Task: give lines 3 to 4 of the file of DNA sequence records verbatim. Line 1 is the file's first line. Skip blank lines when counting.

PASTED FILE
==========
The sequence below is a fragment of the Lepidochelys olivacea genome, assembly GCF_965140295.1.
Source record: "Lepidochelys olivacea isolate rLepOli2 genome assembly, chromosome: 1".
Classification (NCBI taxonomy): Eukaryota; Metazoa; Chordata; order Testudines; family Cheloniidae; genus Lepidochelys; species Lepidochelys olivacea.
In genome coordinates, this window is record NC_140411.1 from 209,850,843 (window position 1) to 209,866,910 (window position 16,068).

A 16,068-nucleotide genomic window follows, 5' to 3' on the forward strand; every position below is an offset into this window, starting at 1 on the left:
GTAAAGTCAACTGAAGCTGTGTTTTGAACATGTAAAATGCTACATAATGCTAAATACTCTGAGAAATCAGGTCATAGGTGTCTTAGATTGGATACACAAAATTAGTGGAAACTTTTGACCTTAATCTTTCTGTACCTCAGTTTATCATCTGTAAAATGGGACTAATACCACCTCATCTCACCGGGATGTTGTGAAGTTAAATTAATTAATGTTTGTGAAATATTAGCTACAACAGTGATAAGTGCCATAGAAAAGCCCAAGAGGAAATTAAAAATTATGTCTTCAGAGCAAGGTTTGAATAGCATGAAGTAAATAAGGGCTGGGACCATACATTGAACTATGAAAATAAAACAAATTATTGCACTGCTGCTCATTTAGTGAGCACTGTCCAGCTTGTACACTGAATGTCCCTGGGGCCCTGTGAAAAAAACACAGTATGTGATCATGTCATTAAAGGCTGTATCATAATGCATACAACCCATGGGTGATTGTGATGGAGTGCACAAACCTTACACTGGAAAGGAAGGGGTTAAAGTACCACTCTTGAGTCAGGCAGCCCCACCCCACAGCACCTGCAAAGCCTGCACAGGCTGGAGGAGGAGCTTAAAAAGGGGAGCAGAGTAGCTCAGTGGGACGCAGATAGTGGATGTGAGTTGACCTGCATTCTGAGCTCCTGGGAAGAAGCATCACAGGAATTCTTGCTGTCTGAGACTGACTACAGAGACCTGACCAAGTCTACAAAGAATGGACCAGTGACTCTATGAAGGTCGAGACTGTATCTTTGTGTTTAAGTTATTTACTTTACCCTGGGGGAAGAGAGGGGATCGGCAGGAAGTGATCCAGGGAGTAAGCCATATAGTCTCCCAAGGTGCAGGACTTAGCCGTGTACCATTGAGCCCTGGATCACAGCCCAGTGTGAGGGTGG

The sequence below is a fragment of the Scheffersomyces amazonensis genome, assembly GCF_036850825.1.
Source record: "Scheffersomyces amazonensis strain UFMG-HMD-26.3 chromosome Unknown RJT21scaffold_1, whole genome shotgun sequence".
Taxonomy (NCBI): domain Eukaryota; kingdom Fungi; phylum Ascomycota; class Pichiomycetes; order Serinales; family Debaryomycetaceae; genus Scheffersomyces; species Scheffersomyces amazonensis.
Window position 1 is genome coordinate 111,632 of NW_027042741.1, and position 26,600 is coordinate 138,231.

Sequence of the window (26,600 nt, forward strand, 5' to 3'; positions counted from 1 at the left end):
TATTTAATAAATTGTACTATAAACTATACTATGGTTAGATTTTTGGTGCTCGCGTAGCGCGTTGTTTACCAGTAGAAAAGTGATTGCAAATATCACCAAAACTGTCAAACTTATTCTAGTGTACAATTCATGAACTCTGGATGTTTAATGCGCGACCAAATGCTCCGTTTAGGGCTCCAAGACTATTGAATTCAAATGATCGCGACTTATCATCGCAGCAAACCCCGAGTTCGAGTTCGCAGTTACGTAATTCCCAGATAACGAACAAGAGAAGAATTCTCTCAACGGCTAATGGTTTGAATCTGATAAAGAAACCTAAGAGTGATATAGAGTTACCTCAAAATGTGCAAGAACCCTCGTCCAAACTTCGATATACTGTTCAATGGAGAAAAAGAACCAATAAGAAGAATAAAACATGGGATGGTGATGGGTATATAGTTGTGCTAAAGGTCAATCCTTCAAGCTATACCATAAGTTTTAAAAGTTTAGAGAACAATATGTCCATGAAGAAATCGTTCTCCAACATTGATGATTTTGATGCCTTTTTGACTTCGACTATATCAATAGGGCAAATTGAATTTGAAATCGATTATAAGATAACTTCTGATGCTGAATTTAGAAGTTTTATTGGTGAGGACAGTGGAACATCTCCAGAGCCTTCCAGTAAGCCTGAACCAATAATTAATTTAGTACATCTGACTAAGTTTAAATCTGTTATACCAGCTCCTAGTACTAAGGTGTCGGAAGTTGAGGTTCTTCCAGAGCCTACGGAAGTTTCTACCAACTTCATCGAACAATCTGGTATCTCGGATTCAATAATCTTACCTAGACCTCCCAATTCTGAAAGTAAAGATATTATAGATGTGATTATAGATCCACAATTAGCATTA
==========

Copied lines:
Classification (NCBI taxonomy): Eukaryota; Metazoa; Chordata; order Testudines; family Cheloniidae; genus Lepidochelys; species Lepidochelys olivacea.
In genome coordinates, this window is record NC_140411.1 from 209,850,843 (window position 1) to 209,866,910 (window position 16,068).